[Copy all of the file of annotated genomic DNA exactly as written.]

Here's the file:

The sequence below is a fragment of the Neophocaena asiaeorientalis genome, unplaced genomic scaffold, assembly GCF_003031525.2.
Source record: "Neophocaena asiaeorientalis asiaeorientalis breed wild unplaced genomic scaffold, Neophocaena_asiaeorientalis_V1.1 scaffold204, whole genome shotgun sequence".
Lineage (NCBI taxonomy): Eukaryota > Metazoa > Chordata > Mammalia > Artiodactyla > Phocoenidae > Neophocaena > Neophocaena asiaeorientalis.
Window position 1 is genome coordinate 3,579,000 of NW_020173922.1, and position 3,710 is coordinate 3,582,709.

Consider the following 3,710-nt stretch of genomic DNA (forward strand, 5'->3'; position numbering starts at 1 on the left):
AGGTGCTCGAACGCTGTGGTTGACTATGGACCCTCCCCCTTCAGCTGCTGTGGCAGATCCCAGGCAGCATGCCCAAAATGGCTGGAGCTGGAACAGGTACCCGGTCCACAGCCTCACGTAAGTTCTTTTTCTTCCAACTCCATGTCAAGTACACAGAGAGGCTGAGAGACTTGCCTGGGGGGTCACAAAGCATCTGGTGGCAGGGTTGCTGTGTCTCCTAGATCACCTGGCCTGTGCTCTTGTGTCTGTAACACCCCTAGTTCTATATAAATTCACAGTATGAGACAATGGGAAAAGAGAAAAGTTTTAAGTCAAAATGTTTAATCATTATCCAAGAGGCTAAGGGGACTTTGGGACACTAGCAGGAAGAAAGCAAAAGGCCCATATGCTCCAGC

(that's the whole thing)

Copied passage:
The sequence below is a fragment of the Neophocaena asiaeorientalis genome, unplaced genomic scaffold, assembly GCF_003031525.2.
Source record: "Neophocaena asiaeorientalis asiaeorientalis breed wild unplaced genomic scaffold, Neophocaena_asiaeorientalis_V1.1 scaffold204, whole genome shotgun sequence".
Lineage (NCBI taxonomy): Eukaryota > Metazoa > Chordata > Mammalia > Artiodactyla > Phocoenidae > Neophocaena > Neophocaena asiaeorientalis.
Window position 1 is genome coordinate 3,579,000 of NW_020173922.1, and position 3,710 is coordinate 3,582,709.

Consider the following 3,710-nt stretch of genomic DNA (forward strand, 5'->3'; position numbering starts at 1 on the left):
AGGTGCTCGAACGCTGTGGTTGACTATGGACCCTCCCCCTTCAGCTGCTGTGGCAGATCCCAGGCAGCATGCCCAAAATGGCTGGAGCTGGAACAGGTACCCGGTCCACAGCCTCACGTAAGTTCTTTTTCTTCCAACTCCATGTCAAGTACACAGAGAGGCTGAGAGACTTGCCTGGGGGGTCACAAAGCATCTGGTGGCAGGGTTGCTGTGTCTCCTAGATCACCTGGCCTGTGCTCTTGTGTCTGTAACACCCCTAGTTCTATATAAATTCACAGTATGAGACAATGGGAAAAGAGAAAAGTTTTAAGTCAAAATGTTTAATCATTATCCAAGAGGCTAAGGGGACTTTGGGACACTAGCAGGAAGAAAGCAAAAGGCCCATATGCTCCAGC